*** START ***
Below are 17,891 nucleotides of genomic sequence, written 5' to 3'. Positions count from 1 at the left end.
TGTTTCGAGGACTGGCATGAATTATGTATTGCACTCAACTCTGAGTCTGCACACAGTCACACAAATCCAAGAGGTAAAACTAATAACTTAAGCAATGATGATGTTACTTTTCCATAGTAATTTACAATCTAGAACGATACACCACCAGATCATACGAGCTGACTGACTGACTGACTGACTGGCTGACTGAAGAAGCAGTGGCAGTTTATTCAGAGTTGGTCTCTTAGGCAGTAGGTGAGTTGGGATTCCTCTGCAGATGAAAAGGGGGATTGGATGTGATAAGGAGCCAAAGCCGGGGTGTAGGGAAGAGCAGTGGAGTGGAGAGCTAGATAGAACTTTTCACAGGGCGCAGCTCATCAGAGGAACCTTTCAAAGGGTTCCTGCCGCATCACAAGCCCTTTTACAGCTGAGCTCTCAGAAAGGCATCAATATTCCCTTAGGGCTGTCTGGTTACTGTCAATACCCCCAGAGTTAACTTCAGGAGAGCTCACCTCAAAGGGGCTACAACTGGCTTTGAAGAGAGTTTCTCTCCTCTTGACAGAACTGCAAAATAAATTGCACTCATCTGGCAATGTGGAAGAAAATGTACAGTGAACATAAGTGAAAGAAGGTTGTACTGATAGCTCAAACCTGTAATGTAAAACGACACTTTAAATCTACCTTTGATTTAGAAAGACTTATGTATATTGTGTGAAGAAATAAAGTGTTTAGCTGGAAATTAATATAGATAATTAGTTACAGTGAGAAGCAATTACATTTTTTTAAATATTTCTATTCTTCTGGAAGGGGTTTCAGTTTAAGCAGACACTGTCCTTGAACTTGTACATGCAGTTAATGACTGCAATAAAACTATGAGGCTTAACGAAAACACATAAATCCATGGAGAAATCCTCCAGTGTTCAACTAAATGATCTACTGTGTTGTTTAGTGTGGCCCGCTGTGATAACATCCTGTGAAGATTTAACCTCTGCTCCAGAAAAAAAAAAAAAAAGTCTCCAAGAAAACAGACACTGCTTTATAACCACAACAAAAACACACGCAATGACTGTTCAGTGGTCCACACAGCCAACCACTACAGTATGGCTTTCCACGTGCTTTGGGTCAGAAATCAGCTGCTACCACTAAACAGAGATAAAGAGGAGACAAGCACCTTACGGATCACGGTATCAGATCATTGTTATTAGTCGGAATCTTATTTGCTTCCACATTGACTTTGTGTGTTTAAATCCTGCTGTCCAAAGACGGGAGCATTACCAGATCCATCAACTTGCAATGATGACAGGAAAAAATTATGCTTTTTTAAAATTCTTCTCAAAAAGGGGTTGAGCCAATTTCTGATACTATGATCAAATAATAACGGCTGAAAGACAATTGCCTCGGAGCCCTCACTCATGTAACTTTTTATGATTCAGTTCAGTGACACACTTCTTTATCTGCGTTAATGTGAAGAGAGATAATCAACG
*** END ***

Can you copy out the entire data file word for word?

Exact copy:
Below are 17,891 nucleotides of genomic sequence, written 5' to 3'. Positions count from 1 at the left end.
TGTTTCGAGGACTGGCATGAATTATGTATTGCACTCAACTCTGAGTCTGCACACAGTCACACAAATCCAAGAGGTAAAACTAATAACTTAAGCAATGATGATGTTACTTTTCCATAGTAATTTACAATCTAGAACGATACACCACCAGATCATACGAGCTGACTGACTGACTGACTGACTGGCTGACTGAAGAAGCAGTGGCAGTTTATTCAGAGTTGGTCTCTTAGGCAGTAGGTGAGTTGGGATTCCTCTGCAGATGAAAAGGGGGATTGGATGTGATAAGGAGCCAAAGCCGGGGTGTAGGGAAGAGCAGTGGAGTGGAGAGCTAGATAGAACTTTTCACAGGGCGCAGCTCATCAGAGGAACCTTTCAAAGGGTTCCTGCCGCATCACAAGCCCTTTTACAGCTGAGCTCTCAGAAAGGCATCAATATTCCCTTAGGGCTGTCTGGTTACTGTCAATACCCCCAGAGTTAACTTCAGGAGAGCTCACCTCAAAGGGGCTACAACTGGCTTTGAAGAGAGTTTCTCTCCTCTTGACAGAACTGCAAAATAAATTGCACTCATCTGGCAATGTGGAAGAAAATGTACAGTGAACATAAGTGAAAGAAGGTTGTACTGATAGCTCAAACCTGTAATGTAAAACGACACTTTAAATCTACCTTTGATTTAGAAAGACTTATGTATATTGTGTGAAGAAATAAAGTGTTTAGCTGGAAATTAATATAGATAATTAGTTACAGTGAGAAGCAATTACATTTTTTTAAATATTTCTATTCTTCTGGAAGGGGTTTCAGTTTAAGCAGACACTGTCCTTGAACTTGTACATGCAGTTAATGACTGCAATAAAACTATGAGGCTTAACGAAAACACATAAATCCATGGAGAAATCCTCCAGTGTTCAACTAAATGATCTACTGTGTTGTTTAGTGTGGCCCGCTGTGATAACATCCTGTGAAGATTTAACCTCTGCTCCAGAAAAAAAAAAAAAAAGTCTCCAAGAAAACAGACACTGCTTTATAACCACAACAAAAACACACGCAATGACTGTTCAGTGGTCCACACAGCCAACCACTACAGTATGGCTTTCCACGTGCTTTGGGTCAGAAATCAGCTGCTACCACTAAACAGAGATAAAGAGGAGACAAGCACCTTACGGATCACGGTATCAGATCATTGTTATTAGTCGGAATCTTATTTGCTTCCACATTGACTTTGTGTGTTTAAATCCTGCTGTCCAAAGACGGGAGCATTACCAGATCCATCAACTTGCAATGATGACAGGAAAAAATTATGCTTTTTTAAAATTCTTCTCAAAAAGGGGTTGAGCCAATTTCTGATACTATGATCAAATAATAACGGCTGAAAGACAATTGCCTCGGAGCCCTCACTCATGTAACTTTTTATGATTCAGTTCAGTGACACACTTCTTTATCTGCGTTAATGTGAAGAGAGATAATCAACG